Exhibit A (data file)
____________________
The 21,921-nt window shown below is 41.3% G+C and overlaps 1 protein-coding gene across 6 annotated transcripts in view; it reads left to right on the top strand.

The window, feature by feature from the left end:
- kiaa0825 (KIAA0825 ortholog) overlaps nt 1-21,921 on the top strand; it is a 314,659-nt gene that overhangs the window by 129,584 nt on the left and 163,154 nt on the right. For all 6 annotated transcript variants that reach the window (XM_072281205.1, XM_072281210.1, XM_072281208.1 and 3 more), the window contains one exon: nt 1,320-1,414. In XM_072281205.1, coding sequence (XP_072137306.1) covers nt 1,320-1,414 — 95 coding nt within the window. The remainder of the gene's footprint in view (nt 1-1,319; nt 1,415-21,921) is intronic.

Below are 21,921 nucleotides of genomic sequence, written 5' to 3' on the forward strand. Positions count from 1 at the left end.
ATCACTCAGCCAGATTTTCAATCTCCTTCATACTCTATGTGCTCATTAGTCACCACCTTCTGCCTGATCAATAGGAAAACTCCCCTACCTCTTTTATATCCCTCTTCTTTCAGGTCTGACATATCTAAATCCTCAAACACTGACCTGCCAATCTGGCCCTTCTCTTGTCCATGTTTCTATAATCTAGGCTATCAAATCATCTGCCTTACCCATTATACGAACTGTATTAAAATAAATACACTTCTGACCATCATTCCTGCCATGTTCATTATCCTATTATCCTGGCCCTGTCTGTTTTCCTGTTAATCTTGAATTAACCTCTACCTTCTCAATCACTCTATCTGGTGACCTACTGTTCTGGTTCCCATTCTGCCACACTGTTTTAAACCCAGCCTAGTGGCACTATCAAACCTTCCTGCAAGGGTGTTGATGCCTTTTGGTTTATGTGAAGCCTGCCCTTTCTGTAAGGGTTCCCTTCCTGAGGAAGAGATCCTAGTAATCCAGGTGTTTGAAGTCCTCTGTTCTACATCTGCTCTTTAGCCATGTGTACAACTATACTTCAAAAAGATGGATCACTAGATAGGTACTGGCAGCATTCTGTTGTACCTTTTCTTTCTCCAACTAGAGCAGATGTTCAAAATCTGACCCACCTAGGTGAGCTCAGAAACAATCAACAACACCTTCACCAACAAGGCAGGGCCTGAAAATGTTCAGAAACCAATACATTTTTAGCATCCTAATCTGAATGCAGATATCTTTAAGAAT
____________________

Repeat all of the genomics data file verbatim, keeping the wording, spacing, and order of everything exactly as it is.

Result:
The 21,921-nt window shown below is 41.3% G+C and overlaps 1 protein-coding gene across 6 annotated transcripts in view; it reads left to right on the top strand.

The window, feature by feature from the left end:
- kiaa0825 (KIAA0825 ortholog) overlaps nt 1-21,921 on the top strand; it is a 314,659-nt gene that overhangs the window by 129,584 nt on the left and 163,154 nt on the right. For all 6 annotated transcript variants that reach the window (XM_072281205.1, XM_072281210.1, XM_072281208.1 and 3 more), the window contains one exon: nt 1,320-1,414. In XM_072281205.1, coding sequence (XP_072137306.1) covers nt 1,320-1,414 — 95 coding nt within the window. The remainder of the gene's footprint in view (nt 1-1,319; nt 1,415-21,921) is intronic.

Below are 21,921 nucleotides of genomic sequence, written 5' to 3' on the forward strand. Positions count from 1 at the left end.
ATCACTCAGCCAGATTTTCAATCTCCTTCATACTCTATGTGCTCATTAGTCACCACCTTCTGCCTGATCAATAGGAAAACTCCCCTACCTCTTTTATATCCCTCTTCTTTCAGGTCTGACATATCTAAATCCTCAAACACTGACCTGCCAATCTGGCCCTTCTCTTGTCCATGTTTCTATAATCTAGGCTATCAAATCATCTGCCTTACCCATTATACGAACTGTATTAAAATAAATACACTTCTGACCATCATTCCTGCCATGTTCATTATCCTATTATCCTGGCCCTGTCTGTTTTCCTGTTAATCTTGAATTAACCTCTACCTTCTCAATCACTCTATCTGGTGACCTACTGTTCTGGTTCCCATTCTGCCACACTGTTTTAAACCCAGCCTAGTGGCACTATCAAACCTTCCTGCAAGGGTGTTGATGCCTTTTGGTTTATGTGAAGCCTGCCCTTTCTGTAAGGGTTCCCTTCCTGAGGAAGAGATCCTAGTAATCCAGGTGTTTGAAGTCCTCTGTTCTACATCTGCTCTTTAGCCATGTGTACAACTATACTTCAAAAAGATGGATCACTAGATAGGTACTGGCAGCATTCTGTTGTACCTTTTCTTTCTCCAACTAGAGCAGATGTTCAAAATCTGACCCACCTAGGTGAGCTCAGAAACAATCAACAACACCTTCACCAACAAGGCAGGGCCTGAAAATGTTCAGAAACCAATACATTTTTAGCATCCTAATCTGAATGCAGATATCTTTAAGAAT